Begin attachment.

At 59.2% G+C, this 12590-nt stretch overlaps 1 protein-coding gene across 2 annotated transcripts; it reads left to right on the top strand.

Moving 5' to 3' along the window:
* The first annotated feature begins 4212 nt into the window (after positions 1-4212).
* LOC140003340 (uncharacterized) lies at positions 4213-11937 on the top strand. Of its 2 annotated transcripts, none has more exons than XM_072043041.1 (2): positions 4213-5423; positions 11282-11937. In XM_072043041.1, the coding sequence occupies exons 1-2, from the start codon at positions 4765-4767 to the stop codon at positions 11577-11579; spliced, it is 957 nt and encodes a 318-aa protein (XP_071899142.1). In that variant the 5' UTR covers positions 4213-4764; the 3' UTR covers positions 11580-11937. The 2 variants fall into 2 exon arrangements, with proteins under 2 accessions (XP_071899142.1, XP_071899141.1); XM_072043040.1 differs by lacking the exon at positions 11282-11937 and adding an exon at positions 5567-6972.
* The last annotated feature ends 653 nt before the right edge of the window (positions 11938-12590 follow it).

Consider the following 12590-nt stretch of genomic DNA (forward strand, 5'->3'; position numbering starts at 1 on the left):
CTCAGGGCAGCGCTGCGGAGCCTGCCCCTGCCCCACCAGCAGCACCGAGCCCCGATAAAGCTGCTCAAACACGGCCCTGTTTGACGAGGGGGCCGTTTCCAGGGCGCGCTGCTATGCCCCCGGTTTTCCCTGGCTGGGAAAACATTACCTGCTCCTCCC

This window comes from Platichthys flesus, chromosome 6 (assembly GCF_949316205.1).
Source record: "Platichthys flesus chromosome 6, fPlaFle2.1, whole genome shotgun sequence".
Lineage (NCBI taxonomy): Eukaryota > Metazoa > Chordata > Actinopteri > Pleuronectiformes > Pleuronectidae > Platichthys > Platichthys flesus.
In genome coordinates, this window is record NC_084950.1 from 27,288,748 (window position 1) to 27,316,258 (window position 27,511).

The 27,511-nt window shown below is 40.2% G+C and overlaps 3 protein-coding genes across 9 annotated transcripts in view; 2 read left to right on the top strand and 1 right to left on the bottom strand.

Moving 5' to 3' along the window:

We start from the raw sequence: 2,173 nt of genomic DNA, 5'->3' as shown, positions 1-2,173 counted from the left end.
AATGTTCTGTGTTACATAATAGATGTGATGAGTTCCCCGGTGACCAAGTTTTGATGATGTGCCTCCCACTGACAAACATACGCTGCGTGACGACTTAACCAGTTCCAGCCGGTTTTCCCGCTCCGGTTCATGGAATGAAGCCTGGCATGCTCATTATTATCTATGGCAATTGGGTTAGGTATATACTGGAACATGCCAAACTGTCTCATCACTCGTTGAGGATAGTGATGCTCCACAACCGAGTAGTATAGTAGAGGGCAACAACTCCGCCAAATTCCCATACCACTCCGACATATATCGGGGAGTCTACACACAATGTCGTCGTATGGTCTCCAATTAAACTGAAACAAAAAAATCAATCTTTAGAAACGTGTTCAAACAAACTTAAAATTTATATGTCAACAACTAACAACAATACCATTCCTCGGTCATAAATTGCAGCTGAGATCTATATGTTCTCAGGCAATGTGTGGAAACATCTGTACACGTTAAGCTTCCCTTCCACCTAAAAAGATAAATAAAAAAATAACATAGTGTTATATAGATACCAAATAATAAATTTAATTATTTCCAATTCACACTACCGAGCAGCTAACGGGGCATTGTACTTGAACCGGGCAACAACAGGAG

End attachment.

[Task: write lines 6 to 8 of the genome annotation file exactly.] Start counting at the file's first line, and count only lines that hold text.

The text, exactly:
Consider the following 12590-nt stretch of genomic DNA (forward strand, 5'->3'; position numbering starts at 1 on the left):
CTCAGGGCAGCGCTGCGGAGCCTGCCCCTGCCCCACCAGCAGCACCGAGCCCCGATAAAGCTGCTCAAACACGGCCCTGTTTGACGAGGGGGCCGTTTCCAGGGCGCGCTGCTATGCCCCCGGTTTTCCCTGGCTGGGAAAACATTACCTGCTCCTCCC

This window comes from Platichthys flesus, chromosome 6 (assembly GCF_949316205.1).